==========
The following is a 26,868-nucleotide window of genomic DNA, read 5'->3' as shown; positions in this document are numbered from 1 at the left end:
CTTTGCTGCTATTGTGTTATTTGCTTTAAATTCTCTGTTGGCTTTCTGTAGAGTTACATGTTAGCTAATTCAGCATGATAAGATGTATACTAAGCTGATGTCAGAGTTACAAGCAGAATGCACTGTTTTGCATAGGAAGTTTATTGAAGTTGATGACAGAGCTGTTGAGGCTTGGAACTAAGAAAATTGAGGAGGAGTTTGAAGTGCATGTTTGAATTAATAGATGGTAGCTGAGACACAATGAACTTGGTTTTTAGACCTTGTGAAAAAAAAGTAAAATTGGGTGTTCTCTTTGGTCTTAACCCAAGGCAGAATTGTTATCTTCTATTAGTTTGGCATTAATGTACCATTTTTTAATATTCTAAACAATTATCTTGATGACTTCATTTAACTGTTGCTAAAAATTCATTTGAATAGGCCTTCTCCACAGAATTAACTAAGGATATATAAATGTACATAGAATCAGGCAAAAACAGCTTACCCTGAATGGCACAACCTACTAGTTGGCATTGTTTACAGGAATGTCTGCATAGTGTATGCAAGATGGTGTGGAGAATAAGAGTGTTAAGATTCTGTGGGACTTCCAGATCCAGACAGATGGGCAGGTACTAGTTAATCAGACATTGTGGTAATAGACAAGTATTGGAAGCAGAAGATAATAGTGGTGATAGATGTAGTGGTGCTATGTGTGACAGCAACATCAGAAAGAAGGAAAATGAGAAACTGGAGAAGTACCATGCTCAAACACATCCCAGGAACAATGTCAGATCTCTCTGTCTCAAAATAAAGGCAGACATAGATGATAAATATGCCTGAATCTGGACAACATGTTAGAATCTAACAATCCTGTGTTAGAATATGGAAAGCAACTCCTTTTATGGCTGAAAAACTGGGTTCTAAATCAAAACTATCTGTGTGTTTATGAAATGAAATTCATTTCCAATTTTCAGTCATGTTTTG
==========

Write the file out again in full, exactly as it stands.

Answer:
The following is a 26,868-nucleotide window of genomic DNA, read 5'->3' as shown; positions in this document are numbered from 1 at the left end:
CTTTGCTGCTATTGTGTTATTTGCTTTAAATTCTCTGTTGGCTTTCTGTAGAGTTACATGTTAGCTAATTCAGCATGATAAGATGTATACTAAGCTGATGTCAGAGTTACAAGCAGAATGCACTGTTTTGCATAGGAAGTTTATTGAAGTTGATGACAGAGCTGTTGAGGCTTGGAACTAAGAAAATTGAGGAGGAGTTTGAAGTGCATGTTTGAATTAATAGATGGTAGCTGAGACACAATGAACTTGGTTTTTAGACCTTGTGAAAAAAAAGTAAAATTGGGTGTTCTCTTTGGTCTTAACCCAAGGCAGAATTGTTATCTTCTATTAGTTTGGCATTAATGTACCATTTTTTAATATTCTAAACAATTATCTTGATGACTTCATTTAACTGTTGCTAAAAATTCATTTGAATAGGCCTTCTCCACAGAATTAACTAAGGATATATAAATGTACATAGAATCAGGCAAAAACAGCTTACCCTGAATGGCACAACCTACTAGTTGGCATTGTTTACAGGAATGTCTGCATAGTGTATGCAAGATGGTGTGGAGAATAAGAGTGTTAAGATTCTGTGGGACTTCCAGATCCAGACAGATGGGCAGGTACTAGTTAATCAGACATTGTGGTAATAGACAAGTATTGGAAGCAGAAGATAATAGTGGTGATAGATGTAGTGGTGCTATGTGTGACAGCAACATCAGAAAGAAGGAAAATGAGAAACTGGAGAAGTACCATGCTCAAACACATCCCAGGAACAATGTCAGATCTCTCTGTCTCAAAATAAAGGCAGACATAGATGATAAATATGCCTGAATCTGGACAACATGTTAGAATCTAACAATCCTGTGTTAGAATATGGAAAGCAACTCCTTTTATGGCTGAAAAACTGGGTTCTAAATCAAAACTATCTGTGTGTTTATGAAATGAAATTCATTTCCAATTTTCAGTCATGTTTTG